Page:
Marty Sliva: Hey Nintendo, I’m not sure if you remember, but you released a pretty neat RPG for the SNES back in 1995. It was called EarthBound, and it delivered a strange dose of Americana rife with charm, humor, and a phenomenal (if not slightly illegal) soundtrack. The game was so good that I find myself playing through it on an annual basis. A decade later, you released Mother 3 for the GBA. This spiritual successor never left Japan, but some of us crafty kids played a translated version of it, and we agree that it’s all sorts of great. The fact that the soundtrack is woven into the battle system makes each encounter wonderfully dynamic. So why do you continually pretend like these two fantastic titles don’t exist? If my dreams hadn’t been smothered years ago, I’d wish for E3 2012 to be the event where you announce the Mother Trilogy for 3DS, complete with all three titles and a slew of behind the scenes goodies chronicling the series’ production and subsequent fan base. But like I said, the fire of hope that once resided in me has long since extinguished, so I guess I’ll just continue staring at my 3DS knowing full well that I’ll never use its dual screens to battle a New Age Retro Hippie.
Bob Mackey: I’ll admit it; I’m totally jumping the gun, here. We still haven’t heard thing one about the Deadly Premonition remastered edition, which will supposedly make a showing at E3. At this point, I’d settle for a teaser of Deadly Premonition 2, if only to rest assured that the original’s quirky director isn’t slaving away on Monster Hunter clones like Lord of Arcana. The back story to SWERY’s 2010 cult hit implied a series of past adventures for the intrepid special agent Francis York Morgan, and a sequel could easy shed light into some of the past chapters of his life. Or, we could pick up where the last game left off, with Morgan leaving the Pacific Northwestern town of Greenvale for a slew of new adventures. Whatever the case, SWERY’s take on open world gaming provided a memorable cast of characters with their own distinct personalities and schedules, and the promise of another trip to one of his IP-infringing worlds would make this E3 the best E3 of all time.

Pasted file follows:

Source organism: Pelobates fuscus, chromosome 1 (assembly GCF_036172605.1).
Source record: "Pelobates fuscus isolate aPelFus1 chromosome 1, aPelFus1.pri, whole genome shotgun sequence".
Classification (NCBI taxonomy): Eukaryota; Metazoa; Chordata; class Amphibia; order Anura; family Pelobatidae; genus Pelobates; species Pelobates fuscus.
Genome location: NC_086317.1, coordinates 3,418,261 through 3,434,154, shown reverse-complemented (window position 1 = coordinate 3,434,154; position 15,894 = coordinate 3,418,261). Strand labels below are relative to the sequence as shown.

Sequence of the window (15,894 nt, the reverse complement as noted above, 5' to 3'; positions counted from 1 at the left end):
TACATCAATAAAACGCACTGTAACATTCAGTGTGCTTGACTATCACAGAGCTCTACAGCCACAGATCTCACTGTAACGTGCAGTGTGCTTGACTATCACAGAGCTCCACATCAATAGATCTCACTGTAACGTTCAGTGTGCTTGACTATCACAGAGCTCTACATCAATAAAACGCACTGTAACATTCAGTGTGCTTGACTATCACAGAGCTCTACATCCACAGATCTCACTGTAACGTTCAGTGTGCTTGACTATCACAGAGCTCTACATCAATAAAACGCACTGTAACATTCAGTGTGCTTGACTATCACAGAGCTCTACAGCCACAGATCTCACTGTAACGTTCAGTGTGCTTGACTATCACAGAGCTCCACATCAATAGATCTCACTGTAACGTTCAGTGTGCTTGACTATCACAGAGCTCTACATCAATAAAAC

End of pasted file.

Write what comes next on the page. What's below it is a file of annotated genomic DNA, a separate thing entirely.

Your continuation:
Dennis Farrell: More than any game or piece of hardware, I’m hoping for a major step forward in console user interfaces. It’s not that I want them to become more flashy, with 3D menus and integration with the next generation of hands-free eyebrow sensing technology demonstrated by child actors. Quite the opposite, really. UIs should fade into the background and let us get to the content we care about as quickly and easily as possible.
Current dashboards are slow, cluttered, and resource-intensive things attempting to shoulder their way into the center of our entertainment. Clunky layers of unwanted content, extra button presses, constant software updates, and ads serve as obstacles. Each inconvenience is minor, but over time it all adds up to a negative experience that we shouldn’t have to overcome.
Imagine being able to turn on a system and launch a game almost immediately, without a protracted logo sequence to hide glacial load times. Now imagine games running smoothly at higher frame rates as less overhead is tasked to the hardware, with no gameplay hitches from received messages or achievement popups. That, more than anything, is what I’d like to see.
Todd Ciolek: It seems unjust that we remember Yuji Naka chiefly as the co-creator of Sonic the Hedgehog. It’s not quite fair to his numerous other creations, but then again, they’ve never captured the spotlight like Sonic did back in 1991. NiGHTS will forever be a mere cult success, Burning Rangers is underrated to this very day, and even the recent Ivy the Kiwi! didn’t get the reception it deserved. Rodea the Sky Soldier faces a similar fate?and it’s not even out. In an interview last September, Naka stated that his studio, Prope, already wrapped up the game’s development. Yet Kadokawa Games was suspiciously silent about just when they might publish the game in any part of the world. Long silences rarely bode well for games.